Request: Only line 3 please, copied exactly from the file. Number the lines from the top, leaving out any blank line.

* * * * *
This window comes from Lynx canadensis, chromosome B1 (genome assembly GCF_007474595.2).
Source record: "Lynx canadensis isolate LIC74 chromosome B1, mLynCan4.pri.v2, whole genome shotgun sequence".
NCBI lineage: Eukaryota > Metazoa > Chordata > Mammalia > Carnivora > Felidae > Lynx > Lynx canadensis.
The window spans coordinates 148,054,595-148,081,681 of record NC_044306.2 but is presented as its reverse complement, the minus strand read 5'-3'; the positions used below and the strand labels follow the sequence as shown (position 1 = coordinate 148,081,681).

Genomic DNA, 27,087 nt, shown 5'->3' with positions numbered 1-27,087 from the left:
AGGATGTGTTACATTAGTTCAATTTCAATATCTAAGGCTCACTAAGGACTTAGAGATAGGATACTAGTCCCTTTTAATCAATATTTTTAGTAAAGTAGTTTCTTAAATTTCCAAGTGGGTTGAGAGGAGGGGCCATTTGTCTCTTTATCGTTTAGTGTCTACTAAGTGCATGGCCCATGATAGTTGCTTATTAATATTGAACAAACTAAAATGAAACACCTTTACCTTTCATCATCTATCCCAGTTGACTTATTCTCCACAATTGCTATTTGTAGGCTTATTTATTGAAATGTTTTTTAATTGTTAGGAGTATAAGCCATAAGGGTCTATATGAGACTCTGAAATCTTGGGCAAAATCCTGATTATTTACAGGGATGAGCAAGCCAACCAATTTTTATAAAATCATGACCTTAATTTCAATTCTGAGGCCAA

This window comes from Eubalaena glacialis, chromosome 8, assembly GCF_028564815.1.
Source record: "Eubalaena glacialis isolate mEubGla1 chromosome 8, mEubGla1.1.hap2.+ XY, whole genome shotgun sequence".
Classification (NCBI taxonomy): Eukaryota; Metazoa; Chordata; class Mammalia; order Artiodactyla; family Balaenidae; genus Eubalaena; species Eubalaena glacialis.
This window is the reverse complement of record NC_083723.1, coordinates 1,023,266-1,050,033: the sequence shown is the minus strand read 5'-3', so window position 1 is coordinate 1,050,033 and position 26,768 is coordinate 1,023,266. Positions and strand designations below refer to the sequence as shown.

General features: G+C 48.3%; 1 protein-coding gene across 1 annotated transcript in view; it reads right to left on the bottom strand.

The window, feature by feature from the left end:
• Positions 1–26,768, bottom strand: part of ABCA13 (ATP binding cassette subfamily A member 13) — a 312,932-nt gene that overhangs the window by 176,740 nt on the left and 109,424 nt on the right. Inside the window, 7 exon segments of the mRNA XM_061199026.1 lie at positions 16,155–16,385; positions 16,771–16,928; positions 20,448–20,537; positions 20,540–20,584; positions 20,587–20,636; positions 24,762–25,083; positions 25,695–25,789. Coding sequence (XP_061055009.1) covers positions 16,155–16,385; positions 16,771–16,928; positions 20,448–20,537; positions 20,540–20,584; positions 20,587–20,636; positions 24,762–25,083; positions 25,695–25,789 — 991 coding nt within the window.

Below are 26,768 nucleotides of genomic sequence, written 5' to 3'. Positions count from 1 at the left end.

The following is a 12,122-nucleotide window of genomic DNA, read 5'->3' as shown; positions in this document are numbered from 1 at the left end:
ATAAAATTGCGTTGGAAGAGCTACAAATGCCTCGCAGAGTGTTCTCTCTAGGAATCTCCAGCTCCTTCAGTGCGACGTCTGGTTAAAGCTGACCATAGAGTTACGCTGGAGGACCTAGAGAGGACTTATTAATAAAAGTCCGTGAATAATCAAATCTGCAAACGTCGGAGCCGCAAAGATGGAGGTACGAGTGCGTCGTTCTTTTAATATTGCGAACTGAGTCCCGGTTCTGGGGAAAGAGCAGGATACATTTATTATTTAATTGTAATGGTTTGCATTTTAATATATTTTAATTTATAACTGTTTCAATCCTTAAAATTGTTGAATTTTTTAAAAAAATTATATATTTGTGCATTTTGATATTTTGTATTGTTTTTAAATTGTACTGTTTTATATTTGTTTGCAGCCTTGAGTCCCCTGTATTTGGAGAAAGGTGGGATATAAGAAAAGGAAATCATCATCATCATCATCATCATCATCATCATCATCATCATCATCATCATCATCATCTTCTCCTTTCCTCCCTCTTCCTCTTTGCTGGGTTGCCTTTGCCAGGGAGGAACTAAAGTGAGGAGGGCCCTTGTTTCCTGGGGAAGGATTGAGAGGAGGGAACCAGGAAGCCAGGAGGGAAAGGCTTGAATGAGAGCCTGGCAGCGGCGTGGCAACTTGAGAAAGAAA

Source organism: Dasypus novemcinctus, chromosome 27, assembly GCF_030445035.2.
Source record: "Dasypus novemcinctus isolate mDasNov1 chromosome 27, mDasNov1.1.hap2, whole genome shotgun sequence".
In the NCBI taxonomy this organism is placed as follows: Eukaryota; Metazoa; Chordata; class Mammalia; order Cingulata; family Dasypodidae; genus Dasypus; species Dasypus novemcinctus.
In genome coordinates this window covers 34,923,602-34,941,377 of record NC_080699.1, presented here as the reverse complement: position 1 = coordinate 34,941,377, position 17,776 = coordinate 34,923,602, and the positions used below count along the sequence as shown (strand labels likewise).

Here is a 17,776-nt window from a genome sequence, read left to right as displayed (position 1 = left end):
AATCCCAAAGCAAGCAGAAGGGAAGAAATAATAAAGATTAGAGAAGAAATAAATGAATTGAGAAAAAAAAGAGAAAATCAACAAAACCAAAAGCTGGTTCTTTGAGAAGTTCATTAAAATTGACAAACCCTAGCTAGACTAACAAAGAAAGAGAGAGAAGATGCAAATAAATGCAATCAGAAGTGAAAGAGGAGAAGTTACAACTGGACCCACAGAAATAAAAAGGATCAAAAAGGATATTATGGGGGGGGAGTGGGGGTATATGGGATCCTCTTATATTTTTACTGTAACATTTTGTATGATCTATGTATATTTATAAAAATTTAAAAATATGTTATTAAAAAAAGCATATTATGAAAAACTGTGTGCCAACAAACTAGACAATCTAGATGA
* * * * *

NCBI lineage: Eukaryota > Metazoa > Chordata > Mammalia > Carnivora > Felidae > Lynx > Lynx canadensis.